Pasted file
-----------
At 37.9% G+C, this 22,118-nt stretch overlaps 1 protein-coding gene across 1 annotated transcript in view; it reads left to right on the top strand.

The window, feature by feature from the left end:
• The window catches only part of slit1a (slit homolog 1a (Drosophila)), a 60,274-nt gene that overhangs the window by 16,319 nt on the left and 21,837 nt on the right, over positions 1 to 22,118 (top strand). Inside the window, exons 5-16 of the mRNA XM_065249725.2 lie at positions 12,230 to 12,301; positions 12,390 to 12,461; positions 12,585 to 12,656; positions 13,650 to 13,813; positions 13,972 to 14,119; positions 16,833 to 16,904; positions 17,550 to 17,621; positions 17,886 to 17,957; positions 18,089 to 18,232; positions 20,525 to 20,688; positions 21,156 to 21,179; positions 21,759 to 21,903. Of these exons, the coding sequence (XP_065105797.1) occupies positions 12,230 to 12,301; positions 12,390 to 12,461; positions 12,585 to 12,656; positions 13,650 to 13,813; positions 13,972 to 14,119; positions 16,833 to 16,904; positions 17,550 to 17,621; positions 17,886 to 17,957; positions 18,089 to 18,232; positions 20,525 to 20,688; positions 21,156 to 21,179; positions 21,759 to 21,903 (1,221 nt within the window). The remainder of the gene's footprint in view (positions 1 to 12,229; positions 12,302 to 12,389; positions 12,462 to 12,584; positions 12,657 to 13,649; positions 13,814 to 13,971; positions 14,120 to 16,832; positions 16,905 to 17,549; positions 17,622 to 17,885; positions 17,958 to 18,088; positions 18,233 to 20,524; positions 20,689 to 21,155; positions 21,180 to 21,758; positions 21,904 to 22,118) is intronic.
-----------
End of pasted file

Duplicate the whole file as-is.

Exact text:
At 37.9% G+C, this 22,118-nt stretch overlaps 1 protein-coding gene across 1 annotated transcript in view; it reads left to right on the top strand.

The window, feature by feature from the left end:
• The window catches only part of slit1a (slit homolog 1a (Drosophila)), a 60,274-nt gene that overhangs the window by 16,319 nt on the left and 21,837 nt on the right, over positions 1 to 22,118 (top strand). Inside the window, exons 5-16 of the mRNA XM_065249725.2 lie at positions 12,230 to 12,301; positions 12,390 to 12,461; positions 12,585 to 12,656; positions 13,650 to 13,813; positions 13,972 to 14,119; positions 16,833 to 16,904; positions 17,550 to 17,621; positions 17,886 to 17,957; positions 18,089 to 18,232; positions 20,525 to 20,688; positions 21,156 to 21,179; positions 21,759 to 21,903. Of these exons, the coding sequence (XP_065105797.1) occupies positions 12,230 to 12,301; positions 12,390 to 12,461; positions 12,585 to 12,656; positions 13,650 to 13,813; positions 13,972 to 14,119; positions 16,833 to 16,904; positions 17,550 to 17,621; positions 17,886 to 17,957; positions 18,089 to 18,232; positions 20,525 to 20,688; positions 21,156 to 21,179; positions 21,759 to 21,903 (1,221 nt within the window). The remainder of the gene's footprint in view (positions 1 to 12,229; positions 12,302 to 12,389; positions 12,462 to 12,584; positions 12,657 to 13,649; positions 13,814 to 13,971; positions 14,120 to 16,832; positions 16,905 to 17,549; positions 17,622 to 17,885; positions 17,958 to 18,088; positions 18,233 to 20,524; positions 20,689 to 21,155; positions 21,180 to 21,758; positions 21,904 to 22,118) is intronic.